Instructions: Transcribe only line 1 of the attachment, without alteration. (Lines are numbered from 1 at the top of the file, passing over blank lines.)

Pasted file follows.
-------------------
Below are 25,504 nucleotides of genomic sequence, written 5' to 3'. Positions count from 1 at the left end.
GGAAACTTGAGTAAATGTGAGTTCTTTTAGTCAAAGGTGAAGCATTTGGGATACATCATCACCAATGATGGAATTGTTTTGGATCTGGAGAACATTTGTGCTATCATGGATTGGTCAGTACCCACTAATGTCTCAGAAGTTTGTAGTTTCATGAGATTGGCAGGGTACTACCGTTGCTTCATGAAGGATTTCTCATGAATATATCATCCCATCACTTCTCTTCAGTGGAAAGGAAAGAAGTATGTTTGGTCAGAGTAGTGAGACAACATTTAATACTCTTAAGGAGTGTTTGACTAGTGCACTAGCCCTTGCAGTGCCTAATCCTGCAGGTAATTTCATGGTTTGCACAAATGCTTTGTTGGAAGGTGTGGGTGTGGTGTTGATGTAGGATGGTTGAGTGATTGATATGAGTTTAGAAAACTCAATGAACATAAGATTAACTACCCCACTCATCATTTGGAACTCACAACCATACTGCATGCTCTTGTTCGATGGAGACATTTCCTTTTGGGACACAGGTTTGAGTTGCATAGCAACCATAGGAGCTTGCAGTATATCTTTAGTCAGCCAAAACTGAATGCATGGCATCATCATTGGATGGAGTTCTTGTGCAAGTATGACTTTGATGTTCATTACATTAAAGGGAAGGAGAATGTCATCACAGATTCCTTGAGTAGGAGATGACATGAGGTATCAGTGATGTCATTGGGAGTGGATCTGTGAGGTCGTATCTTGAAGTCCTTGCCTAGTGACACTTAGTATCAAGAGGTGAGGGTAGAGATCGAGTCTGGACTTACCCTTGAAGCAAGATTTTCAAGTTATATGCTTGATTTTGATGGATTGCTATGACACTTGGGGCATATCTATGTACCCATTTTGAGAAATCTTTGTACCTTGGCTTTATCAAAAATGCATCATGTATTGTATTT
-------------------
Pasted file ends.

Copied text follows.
Below are 25,504 nucleotides of genomic sequence, written 5' to 3'. Positions count from 1 at the left end.